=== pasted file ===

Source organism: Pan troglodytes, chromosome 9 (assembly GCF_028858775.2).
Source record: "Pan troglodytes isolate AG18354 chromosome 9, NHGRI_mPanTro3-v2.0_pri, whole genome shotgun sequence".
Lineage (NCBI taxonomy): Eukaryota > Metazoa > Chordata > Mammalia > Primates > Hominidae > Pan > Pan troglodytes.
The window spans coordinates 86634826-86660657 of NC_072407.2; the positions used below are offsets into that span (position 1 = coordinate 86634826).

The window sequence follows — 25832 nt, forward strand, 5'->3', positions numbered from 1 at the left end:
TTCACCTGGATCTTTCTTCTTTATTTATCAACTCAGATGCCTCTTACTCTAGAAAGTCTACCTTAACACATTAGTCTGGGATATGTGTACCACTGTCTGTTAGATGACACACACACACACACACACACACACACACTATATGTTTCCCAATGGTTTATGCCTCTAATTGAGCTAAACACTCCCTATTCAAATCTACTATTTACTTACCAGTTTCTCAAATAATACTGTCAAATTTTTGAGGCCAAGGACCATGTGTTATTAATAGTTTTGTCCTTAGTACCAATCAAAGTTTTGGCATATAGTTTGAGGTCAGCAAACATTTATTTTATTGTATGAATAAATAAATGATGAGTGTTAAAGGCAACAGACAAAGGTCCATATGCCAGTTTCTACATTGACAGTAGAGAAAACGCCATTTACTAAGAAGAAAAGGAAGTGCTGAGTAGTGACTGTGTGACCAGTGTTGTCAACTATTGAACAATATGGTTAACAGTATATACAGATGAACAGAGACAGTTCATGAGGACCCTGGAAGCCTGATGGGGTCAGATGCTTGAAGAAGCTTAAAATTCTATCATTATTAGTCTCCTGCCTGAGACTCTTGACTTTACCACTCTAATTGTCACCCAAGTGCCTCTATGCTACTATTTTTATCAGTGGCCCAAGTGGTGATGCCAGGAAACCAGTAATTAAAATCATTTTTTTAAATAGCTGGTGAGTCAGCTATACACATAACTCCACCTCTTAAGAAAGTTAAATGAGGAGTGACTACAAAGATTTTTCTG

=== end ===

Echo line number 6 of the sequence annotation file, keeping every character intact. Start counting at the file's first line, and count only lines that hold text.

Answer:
TTCACCTGGATCTTTCTTCTTTATTTATCAACTCAGATGCCTCTTACTCTAGAAAGTCTACCTTAACACATTAGTCTGGGATATGTGTACCACTGTCTGTTAGATGACACACACACACACACACACACACACACACTATATGTTTCCCAATGGTTTATGCCTCTAATTGAGCTAAACACTCCCTATTCAAATCTACTATTTACTTACCAGTTTCTCAAATAATACTGTCAAATTTTTGAGGCCAAGGACCATGTGTTATTAATAGTTTTGTCCTTAGTACCAATCAAAGTTTTGGCATATAGTTTGAGGTCAGCAAACATTTATTTTATTGTATGAATAAATAAATGATGAGTGTTAAAGGCAACAGACAAAGGTCCATATGCCAGTTTCTACATTGACAGTAGAGAAAACGCCATTTACTAAGAAGAAAAGGAAGTGCTGAGTAGTGACTGTGTGACCAGTGTTGTCAACTATTGAACAATATGGTTAACAGTATATACAGATGAACAGAGACAGTTCATGAGGACCCTGGAAGCCTGATGGGGTCAGATGCTTGAAGAAGCTTAAAATTCTATCATTATTAGTCTCCTGCCTGAGACTCTTGACTTTACCACTCTAATTGTCACCCAAGTGCCTCTATGCTACTATTTTTATCAGTGGCCCAAGTGGTGATGCCAGGAAACCAGTAATTAAAATCATTTTTTTAAATAGCTGGTGAGTCAGCTATACACATAACTCCACCTCTTAAGAAAGTTAAATGAGGAGTGACTACAAAGATTTTTCTG